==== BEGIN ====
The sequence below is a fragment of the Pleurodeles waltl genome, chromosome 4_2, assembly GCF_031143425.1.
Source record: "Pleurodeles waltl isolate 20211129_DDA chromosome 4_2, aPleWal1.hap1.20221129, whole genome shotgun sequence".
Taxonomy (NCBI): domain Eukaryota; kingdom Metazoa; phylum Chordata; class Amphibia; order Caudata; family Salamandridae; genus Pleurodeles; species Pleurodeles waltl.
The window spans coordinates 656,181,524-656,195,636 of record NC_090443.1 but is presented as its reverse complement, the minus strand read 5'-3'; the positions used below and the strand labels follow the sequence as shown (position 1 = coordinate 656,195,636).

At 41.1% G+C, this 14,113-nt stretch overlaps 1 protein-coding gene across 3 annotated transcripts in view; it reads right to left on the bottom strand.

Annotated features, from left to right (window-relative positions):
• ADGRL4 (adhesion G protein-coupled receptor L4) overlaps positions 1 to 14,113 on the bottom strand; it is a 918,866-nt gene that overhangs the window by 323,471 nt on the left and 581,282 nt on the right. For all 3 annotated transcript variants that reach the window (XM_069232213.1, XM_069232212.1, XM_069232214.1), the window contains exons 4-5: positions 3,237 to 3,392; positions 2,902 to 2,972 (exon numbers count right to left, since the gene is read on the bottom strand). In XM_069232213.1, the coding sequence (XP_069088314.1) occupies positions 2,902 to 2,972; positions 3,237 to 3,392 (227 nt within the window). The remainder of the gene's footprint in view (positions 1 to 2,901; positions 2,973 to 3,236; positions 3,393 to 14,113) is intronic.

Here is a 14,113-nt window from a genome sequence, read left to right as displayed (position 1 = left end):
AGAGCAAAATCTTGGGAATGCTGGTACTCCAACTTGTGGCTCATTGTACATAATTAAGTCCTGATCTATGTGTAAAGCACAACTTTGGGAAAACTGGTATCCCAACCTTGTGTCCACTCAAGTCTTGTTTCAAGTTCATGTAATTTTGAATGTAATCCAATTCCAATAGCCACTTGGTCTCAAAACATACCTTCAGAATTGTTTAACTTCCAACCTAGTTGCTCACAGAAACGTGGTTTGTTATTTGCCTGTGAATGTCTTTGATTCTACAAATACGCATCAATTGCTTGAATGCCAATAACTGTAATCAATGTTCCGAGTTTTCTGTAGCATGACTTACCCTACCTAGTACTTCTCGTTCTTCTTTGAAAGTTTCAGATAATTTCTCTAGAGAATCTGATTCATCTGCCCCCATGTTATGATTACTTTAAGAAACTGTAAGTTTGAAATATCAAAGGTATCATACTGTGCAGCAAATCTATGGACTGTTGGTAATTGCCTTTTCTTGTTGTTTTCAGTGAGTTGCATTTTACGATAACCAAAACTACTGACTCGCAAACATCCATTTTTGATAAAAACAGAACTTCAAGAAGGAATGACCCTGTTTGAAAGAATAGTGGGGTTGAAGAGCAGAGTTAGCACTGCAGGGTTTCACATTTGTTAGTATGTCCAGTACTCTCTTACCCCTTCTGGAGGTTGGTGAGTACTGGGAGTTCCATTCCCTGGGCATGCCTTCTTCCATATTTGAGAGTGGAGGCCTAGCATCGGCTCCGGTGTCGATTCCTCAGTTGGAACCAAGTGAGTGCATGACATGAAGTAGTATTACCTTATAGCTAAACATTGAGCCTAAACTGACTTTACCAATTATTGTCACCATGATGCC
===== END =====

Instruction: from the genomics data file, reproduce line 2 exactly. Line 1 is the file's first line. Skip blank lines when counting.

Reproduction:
Source record: "Pleurodeles waltl isolate 20211129_DDA chromosome 4_2, aPleWal1.hap1.20221129, whole genome shotgun sequence".